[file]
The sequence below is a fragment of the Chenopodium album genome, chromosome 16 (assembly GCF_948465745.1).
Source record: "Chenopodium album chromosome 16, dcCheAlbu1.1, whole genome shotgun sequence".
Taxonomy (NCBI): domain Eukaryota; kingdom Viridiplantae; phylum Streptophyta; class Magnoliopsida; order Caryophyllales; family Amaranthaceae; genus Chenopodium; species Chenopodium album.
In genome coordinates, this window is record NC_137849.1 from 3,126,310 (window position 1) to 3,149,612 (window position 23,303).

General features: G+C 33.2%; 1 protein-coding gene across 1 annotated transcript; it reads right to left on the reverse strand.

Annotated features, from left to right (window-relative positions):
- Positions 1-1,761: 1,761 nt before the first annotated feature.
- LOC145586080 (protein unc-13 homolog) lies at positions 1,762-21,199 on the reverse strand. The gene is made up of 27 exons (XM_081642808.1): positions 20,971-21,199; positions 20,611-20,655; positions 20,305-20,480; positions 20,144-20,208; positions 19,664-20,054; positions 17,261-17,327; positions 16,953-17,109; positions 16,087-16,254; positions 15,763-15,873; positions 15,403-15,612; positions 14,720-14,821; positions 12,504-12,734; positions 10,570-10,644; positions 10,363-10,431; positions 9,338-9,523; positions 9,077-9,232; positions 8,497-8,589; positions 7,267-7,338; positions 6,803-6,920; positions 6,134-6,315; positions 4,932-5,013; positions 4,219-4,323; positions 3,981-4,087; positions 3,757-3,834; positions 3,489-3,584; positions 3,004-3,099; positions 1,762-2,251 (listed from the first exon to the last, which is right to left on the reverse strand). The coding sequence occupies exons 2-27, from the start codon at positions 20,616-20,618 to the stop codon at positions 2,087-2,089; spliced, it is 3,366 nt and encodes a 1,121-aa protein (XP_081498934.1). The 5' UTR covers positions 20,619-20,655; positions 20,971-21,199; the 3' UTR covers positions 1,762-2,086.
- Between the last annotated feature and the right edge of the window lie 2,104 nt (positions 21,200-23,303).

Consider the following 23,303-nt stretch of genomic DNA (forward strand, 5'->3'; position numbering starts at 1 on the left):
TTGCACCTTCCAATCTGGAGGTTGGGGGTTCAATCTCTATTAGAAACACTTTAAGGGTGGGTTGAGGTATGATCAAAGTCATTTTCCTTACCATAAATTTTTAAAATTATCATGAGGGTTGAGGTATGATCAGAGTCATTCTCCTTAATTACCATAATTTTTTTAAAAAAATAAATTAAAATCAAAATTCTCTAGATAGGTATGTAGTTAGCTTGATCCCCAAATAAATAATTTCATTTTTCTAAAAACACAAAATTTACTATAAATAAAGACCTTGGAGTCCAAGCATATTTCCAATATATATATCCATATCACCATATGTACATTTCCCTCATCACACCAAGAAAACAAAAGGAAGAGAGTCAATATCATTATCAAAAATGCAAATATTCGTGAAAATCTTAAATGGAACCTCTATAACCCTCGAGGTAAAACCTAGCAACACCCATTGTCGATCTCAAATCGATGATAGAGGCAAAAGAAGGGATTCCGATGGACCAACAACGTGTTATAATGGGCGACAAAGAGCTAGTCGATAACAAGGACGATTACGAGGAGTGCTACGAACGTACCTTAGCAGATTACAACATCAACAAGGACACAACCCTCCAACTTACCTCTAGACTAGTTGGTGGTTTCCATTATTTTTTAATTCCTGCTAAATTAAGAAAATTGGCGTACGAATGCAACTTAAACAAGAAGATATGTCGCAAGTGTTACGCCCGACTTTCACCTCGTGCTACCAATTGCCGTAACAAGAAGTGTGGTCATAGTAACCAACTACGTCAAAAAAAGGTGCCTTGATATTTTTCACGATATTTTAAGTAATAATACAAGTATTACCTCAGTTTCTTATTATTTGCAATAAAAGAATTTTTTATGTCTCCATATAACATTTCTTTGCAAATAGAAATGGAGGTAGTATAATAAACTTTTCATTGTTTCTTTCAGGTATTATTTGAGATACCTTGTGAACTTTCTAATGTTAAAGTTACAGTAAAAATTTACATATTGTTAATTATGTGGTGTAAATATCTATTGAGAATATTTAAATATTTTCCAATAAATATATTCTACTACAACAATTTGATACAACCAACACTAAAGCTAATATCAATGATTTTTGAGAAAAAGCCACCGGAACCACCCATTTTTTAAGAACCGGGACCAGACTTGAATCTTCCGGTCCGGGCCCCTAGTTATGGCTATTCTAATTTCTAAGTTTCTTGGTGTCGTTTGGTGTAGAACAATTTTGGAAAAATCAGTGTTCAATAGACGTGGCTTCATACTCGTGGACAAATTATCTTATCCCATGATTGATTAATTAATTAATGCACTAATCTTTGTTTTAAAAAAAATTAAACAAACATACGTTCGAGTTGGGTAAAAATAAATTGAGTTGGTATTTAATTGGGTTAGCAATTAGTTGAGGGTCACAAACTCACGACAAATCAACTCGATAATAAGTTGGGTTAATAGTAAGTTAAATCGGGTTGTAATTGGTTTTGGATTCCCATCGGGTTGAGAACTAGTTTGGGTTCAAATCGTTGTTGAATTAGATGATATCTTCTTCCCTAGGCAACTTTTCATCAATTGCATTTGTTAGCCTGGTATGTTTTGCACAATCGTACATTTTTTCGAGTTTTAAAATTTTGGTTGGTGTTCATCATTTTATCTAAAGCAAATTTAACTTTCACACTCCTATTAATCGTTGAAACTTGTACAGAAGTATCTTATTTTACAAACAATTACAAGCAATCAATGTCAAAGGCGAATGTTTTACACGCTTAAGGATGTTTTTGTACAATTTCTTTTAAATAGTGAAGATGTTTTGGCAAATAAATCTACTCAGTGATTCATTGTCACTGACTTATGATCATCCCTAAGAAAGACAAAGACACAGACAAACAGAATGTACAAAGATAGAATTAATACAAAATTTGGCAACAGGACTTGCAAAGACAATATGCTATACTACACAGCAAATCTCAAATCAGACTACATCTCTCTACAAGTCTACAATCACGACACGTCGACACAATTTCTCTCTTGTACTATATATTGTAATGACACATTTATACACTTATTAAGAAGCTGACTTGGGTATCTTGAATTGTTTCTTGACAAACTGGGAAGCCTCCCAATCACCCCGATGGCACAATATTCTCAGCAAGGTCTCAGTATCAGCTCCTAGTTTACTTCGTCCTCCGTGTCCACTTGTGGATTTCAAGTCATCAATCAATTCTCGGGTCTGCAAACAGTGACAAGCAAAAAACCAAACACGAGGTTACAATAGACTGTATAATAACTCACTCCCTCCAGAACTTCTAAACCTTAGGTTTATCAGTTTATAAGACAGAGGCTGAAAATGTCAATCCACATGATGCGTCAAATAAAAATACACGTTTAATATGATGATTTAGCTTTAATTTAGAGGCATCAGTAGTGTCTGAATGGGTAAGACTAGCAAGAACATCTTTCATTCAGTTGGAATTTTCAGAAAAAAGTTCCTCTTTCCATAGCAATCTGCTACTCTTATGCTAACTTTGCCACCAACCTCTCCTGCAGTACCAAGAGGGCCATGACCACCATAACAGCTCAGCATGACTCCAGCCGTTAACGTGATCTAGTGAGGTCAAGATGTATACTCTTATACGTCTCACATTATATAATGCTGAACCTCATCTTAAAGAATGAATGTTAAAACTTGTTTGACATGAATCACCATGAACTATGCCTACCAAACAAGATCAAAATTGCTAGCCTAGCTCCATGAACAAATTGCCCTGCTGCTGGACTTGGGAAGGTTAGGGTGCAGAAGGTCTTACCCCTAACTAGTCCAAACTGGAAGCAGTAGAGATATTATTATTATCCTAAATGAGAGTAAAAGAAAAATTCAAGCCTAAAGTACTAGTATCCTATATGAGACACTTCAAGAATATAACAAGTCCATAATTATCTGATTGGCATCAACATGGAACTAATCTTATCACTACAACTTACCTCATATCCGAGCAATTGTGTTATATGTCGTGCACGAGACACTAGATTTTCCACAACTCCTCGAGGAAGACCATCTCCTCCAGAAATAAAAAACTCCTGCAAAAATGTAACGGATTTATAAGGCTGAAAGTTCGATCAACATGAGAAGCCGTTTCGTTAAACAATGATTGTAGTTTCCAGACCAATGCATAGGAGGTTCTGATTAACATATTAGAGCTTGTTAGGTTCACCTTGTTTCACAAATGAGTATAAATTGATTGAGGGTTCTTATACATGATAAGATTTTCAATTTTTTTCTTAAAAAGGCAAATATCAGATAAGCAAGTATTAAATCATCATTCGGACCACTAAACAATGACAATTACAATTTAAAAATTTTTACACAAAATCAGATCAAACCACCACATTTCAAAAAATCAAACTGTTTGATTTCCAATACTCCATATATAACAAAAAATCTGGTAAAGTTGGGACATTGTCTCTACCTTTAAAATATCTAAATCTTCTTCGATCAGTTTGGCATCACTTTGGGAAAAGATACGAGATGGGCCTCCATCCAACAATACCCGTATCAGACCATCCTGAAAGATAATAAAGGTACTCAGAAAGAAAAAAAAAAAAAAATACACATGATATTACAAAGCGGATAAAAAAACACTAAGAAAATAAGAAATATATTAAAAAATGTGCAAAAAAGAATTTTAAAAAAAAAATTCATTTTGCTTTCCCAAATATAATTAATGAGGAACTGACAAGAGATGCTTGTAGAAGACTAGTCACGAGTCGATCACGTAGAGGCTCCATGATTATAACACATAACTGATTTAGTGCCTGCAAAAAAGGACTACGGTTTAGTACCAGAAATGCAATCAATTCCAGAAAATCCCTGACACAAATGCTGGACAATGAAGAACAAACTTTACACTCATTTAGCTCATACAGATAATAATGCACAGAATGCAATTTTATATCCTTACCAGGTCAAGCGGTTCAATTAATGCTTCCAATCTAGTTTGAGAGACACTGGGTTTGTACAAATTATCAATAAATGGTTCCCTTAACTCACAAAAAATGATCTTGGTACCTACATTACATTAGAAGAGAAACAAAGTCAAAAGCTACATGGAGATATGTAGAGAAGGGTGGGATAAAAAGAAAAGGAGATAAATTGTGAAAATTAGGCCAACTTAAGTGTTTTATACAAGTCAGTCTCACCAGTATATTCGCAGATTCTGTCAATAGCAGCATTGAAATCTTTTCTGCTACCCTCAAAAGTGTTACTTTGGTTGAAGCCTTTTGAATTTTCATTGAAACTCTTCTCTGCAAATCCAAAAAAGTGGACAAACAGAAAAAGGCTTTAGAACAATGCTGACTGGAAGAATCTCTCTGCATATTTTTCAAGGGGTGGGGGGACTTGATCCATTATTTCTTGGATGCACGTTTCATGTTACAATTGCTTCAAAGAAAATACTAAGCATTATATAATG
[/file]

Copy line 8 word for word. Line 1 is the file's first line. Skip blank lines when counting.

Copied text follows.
- LOC145586080 (protein unc-13 homolog) lies at positions 1,762-21,199 on the reverse strand. The gene is made up of 27 exons (XM_081642808.1): positions 20,971-21,199; positions 20,611-20,655; positions 20,305-20,480; positions 20,144-20,208; positions 19,664-20,054; positions 17,261-17,327; positions 16,953-17,109; positions 16,087-16,254; positions 15,763-15,873; positions 15,403-15,612; positions 14,720-14,821; positions 12,504-12,734; positions 10,570-10,644; positions 10,363-10,431; positions 9,338-9,523; positions 9,077-9,232; positions 8,497-8,589; positions 7,267-7,338; positions 6,803-6,920; positions 6,134-6,315; positions 4,932-5,013; positions 4,219-4,323; positions 3,981-4,087; positions 3,757-3,834; positions 3,489-3,584; positions 3,004-3,099; positions 1,762-2,251 (listed from the first exon to the last, which is right to left on the reverse strand). The coding sequence occupies exons 2-27, from the start codon at positions 20,616-20,618 to the stop codon at positions 2,087-2,089; spliced, it is 3,366 nt and encodes a 1,121-aa protein (XP_081498934.1). The 5' UTR covers positions 20,619-20,655; positions 20,971-21,199; the 3' UTR covers positions 1,762-2,086.